Author: Leigh Massey, RN, JD, WOCN, CHC, CHPC Posted: June 7, 2022
The original HHVBP Model was implemented in nine states on January 1, 2016, and resulted in an average of 4.6 percent improvement in HHAs' total performance scores (TPS) and an average annual savings of $141 million to Medicare without evidence of adverse risks. The evaluation of the original model also found reductions in unplanned acute care hospitalizations and skilled nursing facility (SNF) stays, resulting in reductions in inpatient and SNF spending. The U.S. Secretary of Health and Human Services determined that expansion of the original HHVBP Model would further reduce Medicare spending and improve the quality of care.
The expanded HHVBP Model began on January 1, 2022, and includes Medicare-certified HHAs in all fifty states, District of Columbia, and the U.S. territories. During CY 2022, CMS will provide HHAs with resources and training. This will allow HHAs time to prepare and learn about the expectations and requirements of the expanded HHVBP Model without risk to payments. The first full performance year for the expanded HHVBP Model is CY 2023, beginning January 1, 2023. Calendar Year 2025 will be the first payment year, with payment adjustment amounts determined on CY 2023 performance.
The computation of the total performance scores (TPS) are based on quality measures data in the expanded HHVBP Model that come from three sources: the Outcome and Assessment Information Set (OASIS) assessment instrument, Medicare claims, and the Home Health Consumer Assessment of Healthcare Providers and Systems (HHCAHPS) survey. Under the expanded Model, there are twelve applicable quality measures in the measure set, including five OASIS-based measures, two Medicare claims-based measures, and five measures from the HHCAHPS survey. All these areas may be impacted by properly managing patients with wounds.
While OASIS based measures are not directly taken from the integumentary status section, consideration of a comprehensive wound program should be considered to assist in improving the total performance score (TPS). Patients with wounds will experience pain and functional limitations that affect care needs, outcomes, and reimbursement.
The OASIS-based measures included in the TPS that are impacted by the presence of a wound are: M1800 grooming, M1810 upper body dressing, M1820 lower body dressing M1830, bathing M1850 bed transferring, M1860 ambulation/locomotion. The intent of these items is to identify the patient’s ability, not necessarily actual performance. “Willingness” and “adherence” are not the focus of these items. These items address the patient’s ability to safely perform, given the current physical and mental/emotional/cognitive status, activities permitted, and environment. The patient must be viewed from a holistic perspective in assessing ability to perform ADLs. Ability can be temporarily or permanently limited by physical impairments (for example, limited range of motion, impaired balance due to the presence of a wound); emotional/cognitive/behavioral impairments (for example impaired judgment, fear); sensory impairments (for example, pain) all of which are likely to be impacted when someone has a wound.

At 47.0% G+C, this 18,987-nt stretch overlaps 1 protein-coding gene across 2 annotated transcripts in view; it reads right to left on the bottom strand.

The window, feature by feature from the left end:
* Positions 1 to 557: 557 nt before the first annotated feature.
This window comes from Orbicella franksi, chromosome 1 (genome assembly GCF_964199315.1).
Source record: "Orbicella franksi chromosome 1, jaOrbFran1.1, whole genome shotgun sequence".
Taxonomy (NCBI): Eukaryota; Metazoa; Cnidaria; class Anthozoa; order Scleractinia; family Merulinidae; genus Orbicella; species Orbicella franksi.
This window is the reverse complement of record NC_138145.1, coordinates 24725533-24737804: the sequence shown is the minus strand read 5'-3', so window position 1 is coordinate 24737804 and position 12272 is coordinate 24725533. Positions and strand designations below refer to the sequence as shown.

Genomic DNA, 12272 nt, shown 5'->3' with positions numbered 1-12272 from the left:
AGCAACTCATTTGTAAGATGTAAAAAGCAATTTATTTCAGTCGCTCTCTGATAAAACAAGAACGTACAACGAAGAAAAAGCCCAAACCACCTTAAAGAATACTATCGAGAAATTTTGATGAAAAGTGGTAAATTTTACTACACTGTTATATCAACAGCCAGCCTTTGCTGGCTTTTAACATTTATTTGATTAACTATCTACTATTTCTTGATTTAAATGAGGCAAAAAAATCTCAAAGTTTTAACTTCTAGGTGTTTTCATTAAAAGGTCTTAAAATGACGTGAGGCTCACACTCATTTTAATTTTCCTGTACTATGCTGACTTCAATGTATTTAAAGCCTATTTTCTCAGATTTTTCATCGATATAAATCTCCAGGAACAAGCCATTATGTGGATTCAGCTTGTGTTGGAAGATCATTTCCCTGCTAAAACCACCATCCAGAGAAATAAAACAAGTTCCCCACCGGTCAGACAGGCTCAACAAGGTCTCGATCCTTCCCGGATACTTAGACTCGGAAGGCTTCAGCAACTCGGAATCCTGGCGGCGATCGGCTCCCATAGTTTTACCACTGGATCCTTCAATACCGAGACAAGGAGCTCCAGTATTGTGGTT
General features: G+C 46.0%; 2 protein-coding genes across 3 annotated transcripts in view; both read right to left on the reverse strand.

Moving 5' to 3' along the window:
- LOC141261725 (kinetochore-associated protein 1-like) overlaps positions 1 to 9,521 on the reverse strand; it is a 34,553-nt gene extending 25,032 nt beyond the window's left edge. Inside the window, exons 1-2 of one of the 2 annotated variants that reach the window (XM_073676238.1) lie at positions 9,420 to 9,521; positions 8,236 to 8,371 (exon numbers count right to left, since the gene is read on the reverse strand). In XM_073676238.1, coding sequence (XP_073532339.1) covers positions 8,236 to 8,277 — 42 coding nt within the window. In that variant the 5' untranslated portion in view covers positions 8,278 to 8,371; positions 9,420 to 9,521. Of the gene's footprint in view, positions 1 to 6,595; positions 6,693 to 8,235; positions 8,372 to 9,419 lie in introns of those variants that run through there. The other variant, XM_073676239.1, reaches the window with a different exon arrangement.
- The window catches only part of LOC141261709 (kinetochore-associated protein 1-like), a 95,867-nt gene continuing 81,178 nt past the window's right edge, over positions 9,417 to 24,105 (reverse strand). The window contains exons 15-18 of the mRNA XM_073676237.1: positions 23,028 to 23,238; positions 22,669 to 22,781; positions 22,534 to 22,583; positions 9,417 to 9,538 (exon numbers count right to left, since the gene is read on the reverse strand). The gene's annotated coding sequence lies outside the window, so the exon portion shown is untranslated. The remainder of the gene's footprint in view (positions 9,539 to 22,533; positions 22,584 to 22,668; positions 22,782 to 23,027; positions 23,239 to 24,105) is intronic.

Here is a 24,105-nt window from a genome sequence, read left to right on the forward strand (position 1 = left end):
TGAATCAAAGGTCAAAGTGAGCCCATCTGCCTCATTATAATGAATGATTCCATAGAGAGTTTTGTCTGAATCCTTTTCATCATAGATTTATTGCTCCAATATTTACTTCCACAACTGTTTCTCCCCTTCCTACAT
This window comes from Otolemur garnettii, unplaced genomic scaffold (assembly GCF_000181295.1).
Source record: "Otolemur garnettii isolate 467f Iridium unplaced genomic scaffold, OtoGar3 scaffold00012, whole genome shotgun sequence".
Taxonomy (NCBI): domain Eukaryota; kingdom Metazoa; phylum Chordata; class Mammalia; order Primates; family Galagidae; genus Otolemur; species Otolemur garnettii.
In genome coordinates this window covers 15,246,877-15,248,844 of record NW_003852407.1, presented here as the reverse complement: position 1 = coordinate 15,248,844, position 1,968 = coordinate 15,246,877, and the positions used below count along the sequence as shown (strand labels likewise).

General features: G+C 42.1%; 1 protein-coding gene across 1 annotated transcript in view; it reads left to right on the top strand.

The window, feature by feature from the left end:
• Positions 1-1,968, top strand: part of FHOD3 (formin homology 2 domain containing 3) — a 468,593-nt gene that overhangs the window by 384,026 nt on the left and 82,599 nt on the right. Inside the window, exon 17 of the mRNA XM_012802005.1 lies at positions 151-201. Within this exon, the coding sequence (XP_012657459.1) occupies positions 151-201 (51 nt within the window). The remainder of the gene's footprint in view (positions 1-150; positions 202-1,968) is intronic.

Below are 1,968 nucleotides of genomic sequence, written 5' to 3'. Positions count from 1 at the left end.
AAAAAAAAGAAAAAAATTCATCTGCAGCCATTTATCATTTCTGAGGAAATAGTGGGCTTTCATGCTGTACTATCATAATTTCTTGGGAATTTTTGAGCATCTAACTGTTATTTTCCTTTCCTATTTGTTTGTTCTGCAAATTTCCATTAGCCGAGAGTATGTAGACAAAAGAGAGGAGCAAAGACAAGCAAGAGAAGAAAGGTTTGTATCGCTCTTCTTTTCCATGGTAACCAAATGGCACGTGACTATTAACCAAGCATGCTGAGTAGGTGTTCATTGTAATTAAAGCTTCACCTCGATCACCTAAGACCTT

The OASIS measures also include composite measures. The Home Health Value-Based Purchasing (HHVBP) composite measures, Total Normalized Composite (TNC), Change in Self-Care and TNC Change in Mobility, capture the magnitude of change (not just improvement) in multiple OASIS items. Therefore, they reward efforts to improve patients who are less independent at start or resumption of care, as these patients have a greater opportunity for higher TNC measure scores. Normalization accounts for the variation in the number of response options on the applicable OASIS items for each TNC Measure.
Accurate assessment of these items at start of care as they are impacted by the presence of wounds, as well as an individualized care plan that focuses on improvement in those areas can impact the TNC changes at the end of the episode.
Strategies for success include:
Medicare Claims-based Measures
The Medicare claims-based measures used in the TPS calculation are straightforward.
Improvement with this measure is clearly impacted by the appropriate management of wounds. Implementing strategies for decreasing ED use and hospitalizations related to wounds is key. Tailored care plans for teaching and early interventions related to wound infections, when to report changes in condition and prescribed visit schedule can help decrease hospitalizations for wound complications. Addressing the risk for rehospitalization at during the comprehensive assessment and including mitigating factors in the plan of care can assist in decreasing these events.
Strategies for success include:
Measures from the HHCAHPS Survey
Measures from the HHCAHPS survey that may also be impacted by patients with wounds include Care of Patients Composite summarized as, “patients who reported that their home health team gave care in a professional way”. Another measure includes Communications between providers and patients composite defined as, “patients who reported that their home health team communicated well with them”.
These measures are directly related to the way patients perceived the care they received from the home health agency and can be linked to wound management. Specific items included in the composites are listed as:
Strategies for success:
Calendar Year (CY) 2022 is the pre-implementation year before performance is assessed and will be eligible for a CY 2025 payment adjustment. Now is the time to strategize and plan success. Please reach out to [email protected] to obtain more information and schedule a call to discuss how MHA can assist.